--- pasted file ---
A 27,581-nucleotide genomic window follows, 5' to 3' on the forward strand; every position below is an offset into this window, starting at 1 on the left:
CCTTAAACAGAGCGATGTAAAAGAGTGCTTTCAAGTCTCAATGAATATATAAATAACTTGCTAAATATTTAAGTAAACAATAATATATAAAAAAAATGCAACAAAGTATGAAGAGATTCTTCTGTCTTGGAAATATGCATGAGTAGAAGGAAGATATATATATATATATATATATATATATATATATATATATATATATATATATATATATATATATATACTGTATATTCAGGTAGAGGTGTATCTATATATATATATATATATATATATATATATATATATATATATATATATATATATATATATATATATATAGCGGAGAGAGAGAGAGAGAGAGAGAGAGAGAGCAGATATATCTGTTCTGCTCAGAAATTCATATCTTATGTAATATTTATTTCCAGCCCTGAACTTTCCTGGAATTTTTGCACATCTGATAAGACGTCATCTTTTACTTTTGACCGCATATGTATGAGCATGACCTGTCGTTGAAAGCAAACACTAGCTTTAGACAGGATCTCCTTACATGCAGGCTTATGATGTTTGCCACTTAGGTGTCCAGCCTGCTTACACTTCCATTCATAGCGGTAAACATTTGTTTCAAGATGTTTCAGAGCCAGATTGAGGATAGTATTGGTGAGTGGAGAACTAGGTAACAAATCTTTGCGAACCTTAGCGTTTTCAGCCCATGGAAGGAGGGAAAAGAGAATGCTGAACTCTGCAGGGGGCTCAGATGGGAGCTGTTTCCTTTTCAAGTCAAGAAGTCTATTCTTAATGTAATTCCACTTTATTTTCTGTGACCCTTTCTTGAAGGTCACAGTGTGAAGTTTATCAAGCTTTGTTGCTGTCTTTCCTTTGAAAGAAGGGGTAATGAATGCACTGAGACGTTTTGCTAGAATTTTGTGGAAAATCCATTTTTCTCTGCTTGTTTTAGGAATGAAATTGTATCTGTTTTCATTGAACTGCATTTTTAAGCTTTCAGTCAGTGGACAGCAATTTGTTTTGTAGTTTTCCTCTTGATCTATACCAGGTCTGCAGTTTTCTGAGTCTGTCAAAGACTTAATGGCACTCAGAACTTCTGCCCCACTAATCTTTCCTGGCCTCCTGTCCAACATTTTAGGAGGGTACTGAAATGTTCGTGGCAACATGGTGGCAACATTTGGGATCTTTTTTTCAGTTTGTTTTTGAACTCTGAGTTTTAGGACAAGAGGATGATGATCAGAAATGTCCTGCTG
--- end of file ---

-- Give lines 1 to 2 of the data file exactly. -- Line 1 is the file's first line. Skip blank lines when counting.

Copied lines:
A 27,581-nucleotide genomic window follows, 5' to 3' on the forward strand; every position below is an offset into this window, starting at 1 on the left:
CCTTAAACAGAGCGATGTAAAAGAGTGCTTTCAAGTCTCAATGAATATATAAATAACTTGCTAAATATTTAAGTAAACAATAATATATAAAAAAAATGCAACAAAGTATGAAGAGATTCTTCTGTCTTGGAAATATGCATGAGTAGAAGGAAGATATATATATATATATATATATATATATATATATATATATATATATATATATATATATATATATATACTGTATATTCAGGTAGAGGTGTATCTATATATATATATATATATATATATATATATATATATATATATATATATATATATATATATATATATATAGCGGAGAGAGAGAGAGAGAGAGAGAGAGAGAGCAGATATATCTGTTCTGCTCAGAAATTCATATCTTATGTAATATTTATTTCCAGCCCTGAACTTTCCTGGAATTTTTGCACATCTGATAAGACGTCATCTTTTACTTTTGACCGCATATGTATGAGCATGACCTGTCGTTGAAAGCAAACACTAGCTTTAGACAGGATCTCCTTACATGCAGGCTTATGATGTTTGCCACTTAGGTGTCCAGCCTGCTTACACTTCCATTCATAGCGGTAAACATTTGTTTCAAGATGTTTCAGAGCCAGATTGAGGATAGTATTGGTGAGTGGAGAACTAGGTAACAAATCTTTGCGAACCTTAGCGTTTTCAGCCCATGGAAGGAGGGAAAAGAGAATGCTGAACTCTGCAGGGGGCTCAGATGGGAGCTGTTTCCTTTTCAAGTCAAGAAGTCTATTCTTAATGTAATTCCACTTTATTTTCTGTGACCCTTTCTTGAAGGTCACAGTGTGAAGTTTATCAAGCTTTGTTGCTGTCTTTCCTTTGAAAGAAGGGGTAATGAATGCACTGAGACGTTTTGCTAGAATTTTGTGGAAAATCCATTTTTCTCTGCTTGTTTTAGGAATGAAATTGTATCTGTTTTCATTGAACTGCATTTTTAAGCTTTCAGTCAGTGGACAGCAATTTGTTTTGTAGTTTTCCTCTTGATCTATACCAGGTCTGCAGTTTTCTGAGTCTGTCAAAGACTTAATGGCACTCAGAACTTCTGCCCCACTAATCTTTCCTGGCCTCCTGTCCAACATTTTAGGAGGGTACTGAAATGTTCGTGGCAACATGGTGGCAACATTTGGGATCTTTTTTTCAGTTTGTTTTTGAACTCTGAGTTTTAGGACAAGAGGATGATGATCAGAAATGTCCTGCTG